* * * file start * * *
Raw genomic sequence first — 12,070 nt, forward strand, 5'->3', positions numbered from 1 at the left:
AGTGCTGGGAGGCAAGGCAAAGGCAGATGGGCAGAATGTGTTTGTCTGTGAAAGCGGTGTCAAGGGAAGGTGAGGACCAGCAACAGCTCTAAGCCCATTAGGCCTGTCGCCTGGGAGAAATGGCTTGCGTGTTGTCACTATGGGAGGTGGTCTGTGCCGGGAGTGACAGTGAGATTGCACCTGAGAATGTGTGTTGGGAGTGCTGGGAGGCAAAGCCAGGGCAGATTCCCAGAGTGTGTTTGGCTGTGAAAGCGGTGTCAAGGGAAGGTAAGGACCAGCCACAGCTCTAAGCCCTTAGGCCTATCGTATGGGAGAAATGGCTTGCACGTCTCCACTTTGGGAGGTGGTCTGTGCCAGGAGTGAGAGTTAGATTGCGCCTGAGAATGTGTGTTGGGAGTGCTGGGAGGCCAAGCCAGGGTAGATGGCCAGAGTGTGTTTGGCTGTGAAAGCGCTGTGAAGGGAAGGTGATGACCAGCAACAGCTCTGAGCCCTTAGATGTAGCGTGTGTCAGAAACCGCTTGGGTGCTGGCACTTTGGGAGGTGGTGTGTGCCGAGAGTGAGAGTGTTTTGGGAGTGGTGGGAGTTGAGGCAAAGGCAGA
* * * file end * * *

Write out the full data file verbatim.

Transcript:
Raw genomic sequence first — 12,070 nt, forward strand, 5'->3', positions numbered from 1 at the left:
AGTGCTGGGAGGCAAGGCAAAGGCAGATGGGCAGAATGTGTTTGTCTGTGAAAGCGGTGTCAAGGGAAGGTGAGGACCAGCAACAGCTCTAAGCCCATTAGGCCTGTCGCCTGGGAGAAATGGCTTGCGTGTTGTCACTATGGGAGGTGGTCTGTGCCGGGAGTGACAGTGAGATTGCACCTGAGAATGTGTGTTGGGAGTGCTGGGAGGCAAAGCCAGGGCAGATTCCCAGAGTGTGTTTGGCTGTGAAAGCGGTGTCAAGGGAAGGTAAGGACCAGCCACAGCTCTAAGCCCTTAGGCCTATCGTATGGGAGAAATGGCTTGCACGTCTCCACTTTGGGAGGTGGTCTGTGCCAGGAGTGAGAGTTAGATTGCGCCTGAGAATGTGTGTTGGGAGTGCTGGGAGGCCAAGCCAGGGTAGATGGCCAGAGTGTGTTTGGCTGTGAAAGCGCTGTGAAGGGAAGGTGATGACCAGCAACAGCTCTGAGCCCTTAGATGTAGCGTGTGTCAGAAACCGCTTGGGTGCTGGCACTTTGGGAGGTGGTGTGTGCCGAGAGTGAGAGTGTTTTGGGAGTGGTGGGAGTTGAGGCAAAGGCAGA